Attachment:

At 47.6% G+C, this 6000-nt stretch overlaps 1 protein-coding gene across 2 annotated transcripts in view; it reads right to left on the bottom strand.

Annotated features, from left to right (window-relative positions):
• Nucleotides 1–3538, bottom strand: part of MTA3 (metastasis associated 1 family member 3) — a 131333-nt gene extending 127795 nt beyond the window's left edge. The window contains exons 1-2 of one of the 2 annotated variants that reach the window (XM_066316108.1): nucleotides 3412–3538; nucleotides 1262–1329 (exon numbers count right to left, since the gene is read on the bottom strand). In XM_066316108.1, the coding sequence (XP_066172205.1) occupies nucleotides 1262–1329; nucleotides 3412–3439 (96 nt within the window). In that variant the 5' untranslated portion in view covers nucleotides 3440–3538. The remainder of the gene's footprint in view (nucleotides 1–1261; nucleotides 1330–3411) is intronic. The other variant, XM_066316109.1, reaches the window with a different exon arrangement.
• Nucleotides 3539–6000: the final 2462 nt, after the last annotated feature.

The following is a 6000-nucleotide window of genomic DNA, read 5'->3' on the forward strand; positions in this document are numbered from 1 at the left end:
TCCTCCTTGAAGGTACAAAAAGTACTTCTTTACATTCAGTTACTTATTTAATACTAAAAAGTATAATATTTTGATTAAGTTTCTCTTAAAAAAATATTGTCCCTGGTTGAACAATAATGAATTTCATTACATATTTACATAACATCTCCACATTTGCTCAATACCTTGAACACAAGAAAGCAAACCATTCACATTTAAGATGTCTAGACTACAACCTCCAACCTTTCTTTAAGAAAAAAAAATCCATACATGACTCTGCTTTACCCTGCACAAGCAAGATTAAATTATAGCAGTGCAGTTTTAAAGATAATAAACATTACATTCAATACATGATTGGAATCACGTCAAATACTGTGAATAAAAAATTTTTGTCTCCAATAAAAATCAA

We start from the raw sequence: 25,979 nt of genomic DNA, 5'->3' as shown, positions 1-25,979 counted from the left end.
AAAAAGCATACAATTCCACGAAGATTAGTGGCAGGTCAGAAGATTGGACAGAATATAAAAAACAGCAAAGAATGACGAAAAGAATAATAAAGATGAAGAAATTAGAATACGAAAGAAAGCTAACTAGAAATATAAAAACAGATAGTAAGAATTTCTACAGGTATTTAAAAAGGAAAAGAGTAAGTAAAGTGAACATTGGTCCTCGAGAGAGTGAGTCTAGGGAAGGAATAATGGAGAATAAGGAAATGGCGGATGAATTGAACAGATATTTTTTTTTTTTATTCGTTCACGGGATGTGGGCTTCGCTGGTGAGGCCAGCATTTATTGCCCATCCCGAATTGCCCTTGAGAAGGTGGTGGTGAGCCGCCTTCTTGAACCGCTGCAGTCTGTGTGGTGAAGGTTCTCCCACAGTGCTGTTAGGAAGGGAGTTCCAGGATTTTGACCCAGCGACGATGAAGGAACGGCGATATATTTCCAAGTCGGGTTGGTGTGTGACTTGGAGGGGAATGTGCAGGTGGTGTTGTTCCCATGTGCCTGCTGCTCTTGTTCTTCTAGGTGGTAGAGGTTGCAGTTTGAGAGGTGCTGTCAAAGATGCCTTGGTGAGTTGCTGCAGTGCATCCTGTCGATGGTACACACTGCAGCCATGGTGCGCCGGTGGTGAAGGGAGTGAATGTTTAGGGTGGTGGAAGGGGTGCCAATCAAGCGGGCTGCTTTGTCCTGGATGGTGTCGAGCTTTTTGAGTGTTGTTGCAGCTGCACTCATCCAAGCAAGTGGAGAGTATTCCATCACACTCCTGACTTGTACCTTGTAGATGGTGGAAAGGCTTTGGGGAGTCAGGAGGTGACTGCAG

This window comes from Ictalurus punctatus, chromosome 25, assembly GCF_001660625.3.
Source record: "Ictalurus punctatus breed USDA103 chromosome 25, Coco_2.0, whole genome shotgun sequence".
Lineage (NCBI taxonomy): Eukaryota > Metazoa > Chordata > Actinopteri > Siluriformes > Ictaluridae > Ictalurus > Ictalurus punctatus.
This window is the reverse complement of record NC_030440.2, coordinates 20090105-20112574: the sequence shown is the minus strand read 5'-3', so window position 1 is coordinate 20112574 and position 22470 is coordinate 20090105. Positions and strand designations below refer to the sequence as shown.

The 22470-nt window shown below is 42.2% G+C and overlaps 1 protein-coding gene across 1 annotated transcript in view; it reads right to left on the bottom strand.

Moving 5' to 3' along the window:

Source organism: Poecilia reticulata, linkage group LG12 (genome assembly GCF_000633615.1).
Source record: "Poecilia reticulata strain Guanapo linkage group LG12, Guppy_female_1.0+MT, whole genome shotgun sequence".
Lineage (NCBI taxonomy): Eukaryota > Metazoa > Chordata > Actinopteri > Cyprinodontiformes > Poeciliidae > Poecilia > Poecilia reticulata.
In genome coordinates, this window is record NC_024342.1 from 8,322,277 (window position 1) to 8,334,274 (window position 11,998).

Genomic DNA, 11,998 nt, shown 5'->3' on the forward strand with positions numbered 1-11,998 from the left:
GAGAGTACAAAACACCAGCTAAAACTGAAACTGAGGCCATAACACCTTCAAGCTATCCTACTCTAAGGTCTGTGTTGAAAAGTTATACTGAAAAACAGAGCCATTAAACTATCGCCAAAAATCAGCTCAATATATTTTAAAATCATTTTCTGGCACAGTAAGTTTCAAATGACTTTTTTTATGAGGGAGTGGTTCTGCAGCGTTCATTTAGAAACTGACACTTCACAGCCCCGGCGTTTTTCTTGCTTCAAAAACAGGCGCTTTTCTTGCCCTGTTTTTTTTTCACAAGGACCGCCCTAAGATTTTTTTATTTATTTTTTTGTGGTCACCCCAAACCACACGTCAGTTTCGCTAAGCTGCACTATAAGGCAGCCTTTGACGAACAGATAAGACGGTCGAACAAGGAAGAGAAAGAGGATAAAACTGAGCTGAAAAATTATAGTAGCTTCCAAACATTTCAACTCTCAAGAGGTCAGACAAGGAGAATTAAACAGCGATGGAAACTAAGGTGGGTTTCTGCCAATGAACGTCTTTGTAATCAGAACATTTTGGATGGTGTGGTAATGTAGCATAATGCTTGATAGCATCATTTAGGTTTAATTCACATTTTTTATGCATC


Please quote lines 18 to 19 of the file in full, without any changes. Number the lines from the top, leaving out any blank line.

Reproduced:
In genome coordinates, this window is record NC_024342.1 from 8,322,277 (window position 1) to 8,334,274 (window position 11,998).

Genomic DNA, 11,998 nt, shown 5'->3' on the forward strand with positions numbered 1-11,998 from the left: